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Benjamin Rush papers

 Collection
Identifier: MSS 2/096
Scope and Contents The collection includes a reply by Benjamin Rush and twelve other Philadelphia physicians, Charles Caldwell, William Dewees, John Redman Coxe, Philip Syng Physick, James Reynolds, Francis Bowes Sayre, John C. Otto, William Boys, Samuel Cooper, James Stuart, Felix Pascalis Ouviere, and Joseph Strong, to inquiry of Thomas Mifflin on 1797 yellow fever epidemic in Philadelphia. Rush maintains yellow fever is identical with bilious remitting fever of warm climates, discusses source of 1797 outbreak...

Commonplace book

 Collection
Identifier: MSS 2/122
Scope and Contents Volume of unnamed Charleston physician with alphabetical listing of ailments and prescriptions with reference to physician’s cases or published sources, 1839. Include case report of woman dead in childbirth and accounts of physician’s experiences with yellow fever cases during an outbreak in Charleston during the summer of 1839. Physician describes climatic conditions, symptoms of patients, and general observations. Includes copy of letter, [1839] Sept. 13, summarizing events of outbreak....

Isaac Hiester letter to Samuel Jackson

 Collection
Identifier: MSS 2/143
Scope and Contents Hiester recalls experience as student sent by Caspar Wistar to Germantown to report on outbreak of yellow fever among several families there, circa 1805. Letter describes physical situation of Germantown and location of houses of infected families.

Joseph Hartshorne letter to Nicholas Chervin

 Collection
Identifier: MSS 2/038-02
Scope and Contents Chervin, 10 May 1821, requests Hartshorne to relate his experiences and opinion concerning the contagiousness of yellow fever. Hartshorne replies, 22 May 1821, that he can find no evidence for contagiousness and theorizes that yellow fever is tied to excessive summer heat in Philadelphia and mentions his trip to Batavia (1806-1807) where the disease is less violent due to sea breezes. Hartshorne then describes the outbreak of yellow fever in Philadelphia in 1820 and the evacuation of the Water...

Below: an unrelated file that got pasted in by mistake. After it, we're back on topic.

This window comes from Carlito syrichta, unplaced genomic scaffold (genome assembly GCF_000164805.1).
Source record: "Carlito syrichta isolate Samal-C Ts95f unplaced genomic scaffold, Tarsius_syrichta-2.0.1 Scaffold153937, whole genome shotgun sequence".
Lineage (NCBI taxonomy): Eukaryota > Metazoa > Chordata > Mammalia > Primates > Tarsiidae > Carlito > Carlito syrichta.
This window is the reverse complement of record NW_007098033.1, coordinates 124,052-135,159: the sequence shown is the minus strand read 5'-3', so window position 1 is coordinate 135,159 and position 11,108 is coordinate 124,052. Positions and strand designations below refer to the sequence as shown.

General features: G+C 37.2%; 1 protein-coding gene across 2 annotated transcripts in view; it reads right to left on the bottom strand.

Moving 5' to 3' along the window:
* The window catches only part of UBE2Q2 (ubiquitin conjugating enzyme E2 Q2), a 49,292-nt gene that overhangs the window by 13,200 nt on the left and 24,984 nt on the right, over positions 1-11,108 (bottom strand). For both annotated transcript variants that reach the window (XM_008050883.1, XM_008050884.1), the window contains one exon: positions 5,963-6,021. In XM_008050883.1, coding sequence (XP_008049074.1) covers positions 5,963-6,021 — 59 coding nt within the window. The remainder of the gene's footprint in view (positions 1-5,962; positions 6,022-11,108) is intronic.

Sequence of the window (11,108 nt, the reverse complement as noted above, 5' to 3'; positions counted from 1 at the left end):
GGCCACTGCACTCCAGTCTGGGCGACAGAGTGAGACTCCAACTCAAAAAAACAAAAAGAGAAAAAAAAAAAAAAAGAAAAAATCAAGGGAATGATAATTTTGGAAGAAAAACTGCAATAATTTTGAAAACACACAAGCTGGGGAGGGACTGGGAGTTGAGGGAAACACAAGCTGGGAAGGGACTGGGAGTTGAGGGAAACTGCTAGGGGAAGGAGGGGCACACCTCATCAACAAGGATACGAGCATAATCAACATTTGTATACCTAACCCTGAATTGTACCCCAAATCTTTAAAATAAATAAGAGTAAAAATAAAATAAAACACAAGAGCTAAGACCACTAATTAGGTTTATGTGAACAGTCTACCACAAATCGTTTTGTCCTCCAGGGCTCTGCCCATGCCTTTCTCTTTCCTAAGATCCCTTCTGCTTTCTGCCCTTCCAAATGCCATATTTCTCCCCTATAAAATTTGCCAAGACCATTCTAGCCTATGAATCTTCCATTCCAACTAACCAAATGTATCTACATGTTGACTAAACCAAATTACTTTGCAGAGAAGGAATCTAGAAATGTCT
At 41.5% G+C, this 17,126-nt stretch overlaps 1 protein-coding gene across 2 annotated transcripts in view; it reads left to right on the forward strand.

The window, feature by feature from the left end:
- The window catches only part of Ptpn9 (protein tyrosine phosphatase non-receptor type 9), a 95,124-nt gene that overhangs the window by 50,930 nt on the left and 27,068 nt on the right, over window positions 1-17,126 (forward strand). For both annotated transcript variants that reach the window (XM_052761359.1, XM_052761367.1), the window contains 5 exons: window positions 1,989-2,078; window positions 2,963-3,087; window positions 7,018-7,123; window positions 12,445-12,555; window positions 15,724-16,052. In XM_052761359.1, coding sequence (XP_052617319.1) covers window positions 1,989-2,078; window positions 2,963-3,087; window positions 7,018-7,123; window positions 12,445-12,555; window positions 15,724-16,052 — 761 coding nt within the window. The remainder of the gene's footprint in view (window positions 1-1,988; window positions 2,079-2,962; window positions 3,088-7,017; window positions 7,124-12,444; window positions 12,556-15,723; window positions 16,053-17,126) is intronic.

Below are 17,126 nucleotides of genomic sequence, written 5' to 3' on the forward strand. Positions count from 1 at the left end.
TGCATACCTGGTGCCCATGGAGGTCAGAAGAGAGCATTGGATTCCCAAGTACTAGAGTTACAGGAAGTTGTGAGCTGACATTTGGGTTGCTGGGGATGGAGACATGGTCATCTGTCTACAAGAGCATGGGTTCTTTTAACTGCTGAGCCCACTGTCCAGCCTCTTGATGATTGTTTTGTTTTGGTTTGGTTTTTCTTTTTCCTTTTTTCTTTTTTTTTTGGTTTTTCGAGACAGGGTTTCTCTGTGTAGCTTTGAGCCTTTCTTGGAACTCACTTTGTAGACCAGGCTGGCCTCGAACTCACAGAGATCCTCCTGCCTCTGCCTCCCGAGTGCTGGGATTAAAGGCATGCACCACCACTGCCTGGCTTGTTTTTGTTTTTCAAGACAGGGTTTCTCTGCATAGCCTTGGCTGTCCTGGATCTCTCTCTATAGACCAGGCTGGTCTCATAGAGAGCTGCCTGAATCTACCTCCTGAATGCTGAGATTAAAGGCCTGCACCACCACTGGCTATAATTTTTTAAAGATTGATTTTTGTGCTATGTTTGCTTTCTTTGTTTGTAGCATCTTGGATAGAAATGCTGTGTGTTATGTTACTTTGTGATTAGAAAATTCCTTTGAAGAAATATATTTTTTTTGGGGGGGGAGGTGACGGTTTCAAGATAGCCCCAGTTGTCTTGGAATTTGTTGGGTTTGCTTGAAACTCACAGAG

Leonard Lawrence notes on the lectures of Nathaniel Chapman

 Collection
Identifier: MSS 2/083
Scope and Contents Three volumes bound as one containing beginning of Chapman’s lecture course on practice of medicine at the University of Pennsylvania. Volume 1 concerns description and treatment of fevers, including yellow fever; volume 2, hemorrhages; and volume 3, respiratory diseases, including croup, asthma, and consumption.

Letter from George F. Lehman to Samuel Jackson

 Collection
Identifier: MSS 2/142
Scope and Contents Letter written by George F. Lehman from the Lazaretto, 14 June 1821, reporting on voyage of London Packet from New Orleans to Philadelphia in 1821 to illustrate non-contagious nature of yellow fever. Lehman describes habits and symptoms of passengers who fell ill with the disease.

Nicholas Chervin papers

 Collection
Identifier: MSS 2/141
Scope and Contents This collection consists of fifty-seven responses from fifty-six Philadelphia physicians to Chervin's 1821 survey concerning each physician's experiences with and beliefs regarding the contagious nature of yellow fever.

Rene La Roche papers

 Collection
Identifier: MSS 2/186
Scope and Contents The Rene La Roche papers consist of two collections: one of correspondence, and one of manuscripts. For a more detailed description of the materials, please see the "Scope and Contents" note for each series.

Samuel Coates letter to Joseph Paschall

 Collection
Identifier: MSS 2/002
Scope and Contents Autograph letter signed from Samuel Coates in Philadelphia to Joseph Paschall, 25 Sept. 1793, describing family matters, Philadelphia Yearly Meeting of 1793, and conditions in city during yellow fever epidemic. Coates lists acquaintances who are recovering, ill, or dead and mentions treating the disease with specific of Benjamin Rush.

Stephen Cheek essay on yellow fever

 Collection
Identifier: MSS 2/103
Scope and Contents "An inaugural essay on yellow fever: presented to the faculty of the Philadelphia College of Medicine for the degree of doctor in medicine" Cheek maintains yellow fever itself is not contagious but communicable only under certain climatic conditions. He then discusses the yellow fever outbreak in New Orleans in 1853 and describes symptoms and possible methods of treatment.